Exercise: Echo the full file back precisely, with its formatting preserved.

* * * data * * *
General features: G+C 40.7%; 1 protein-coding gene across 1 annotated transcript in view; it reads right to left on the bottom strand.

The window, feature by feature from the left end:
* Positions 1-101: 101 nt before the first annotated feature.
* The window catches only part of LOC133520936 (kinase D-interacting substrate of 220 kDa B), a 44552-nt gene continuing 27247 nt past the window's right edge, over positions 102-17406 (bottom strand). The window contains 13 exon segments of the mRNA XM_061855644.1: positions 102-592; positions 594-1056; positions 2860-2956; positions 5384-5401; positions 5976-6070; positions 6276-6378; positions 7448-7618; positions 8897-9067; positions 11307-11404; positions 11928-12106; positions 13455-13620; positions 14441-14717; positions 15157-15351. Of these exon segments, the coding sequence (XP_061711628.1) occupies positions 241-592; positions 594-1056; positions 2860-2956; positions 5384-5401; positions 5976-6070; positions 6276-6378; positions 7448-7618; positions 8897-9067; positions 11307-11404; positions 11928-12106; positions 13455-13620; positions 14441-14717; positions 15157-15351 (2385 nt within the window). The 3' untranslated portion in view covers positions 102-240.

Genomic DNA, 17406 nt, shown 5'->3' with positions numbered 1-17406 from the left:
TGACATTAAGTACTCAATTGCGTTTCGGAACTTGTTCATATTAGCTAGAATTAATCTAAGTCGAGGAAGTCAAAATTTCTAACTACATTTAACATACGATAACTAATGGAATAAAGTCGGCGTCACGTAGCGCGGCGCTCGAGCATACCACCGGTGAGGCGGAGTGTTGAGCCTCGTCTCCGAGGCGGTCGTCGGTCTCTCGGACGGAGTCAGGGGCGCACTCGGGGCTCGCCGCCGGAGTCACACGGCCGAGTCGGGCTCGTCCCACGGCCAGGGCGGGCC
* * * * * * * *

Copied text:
General features: G+C 40.7%; 1 protein-coding gene across 1 annotated transcript in view; it reads right to left on the bottom strand.

The window, feature by feature from the left end:
* Positions 1-101: 101 nt before the first annotated feature.
* The window catches only part of LOC133520936 (kinase D-interacting substrate of 220 kDa B), a 44552-nt gene continuing 27247 nt past the window's right edge, over positions 102-17406 (bottom strand). The window contains 13 exon segments of the mRNA XM_061855644.1: positions 102-592; positions 594-1056; positions 2860-2956; positions 5384-5401; positions 5976-6070; positions 6276-6378; positions 7448-7618; positions 8897-9067; positions 11307-11404; positions 11928-12106; positions 13455-13620; positions 14441-14717; positions 15157-15351. Of these exon segments, the coding sequence (XP_061711628.1) occupies positions 241-592; positions 594-1056; positions 2860-2956; positions 5384-5401; positions 5976-6070; positions 6276-6378; positions 7448-7618; positions 8897-9067; positions 11307-11404; positions 11928-12106; positions 13455-13620; positions 14441-14717; positions 15157-15351 (2385 nt within the window). The 3' untranslated portion in view covers positions 102-240.

Genomic DNA, 17406 nt, shown 5'->3' with positions numbered 1-17406 from the left:
TGACATTAAGTACTCAATTGCGTTTCGGAACTTGTTCATATTAGCTAGAATTAATCTAAGTCGAGGAAGTCAAAATTTCTAACTACATTTAACATACGATAACTAATGGAATAAAGTCGGCGTCACGTAGCGCGGCGCTCGAGCATACCACCGGTGAGGCGGAGTGTTGAGCCTCGTCTCCGAGGCGGTCGTCGGTCTCTCGGACGGAGTCAGGGGCGCACTCGGGGCTCGCCGCCGGAGTCACACGGCCGAGTCGGGCTCGTCCCACGGCCAGGGCGGGCC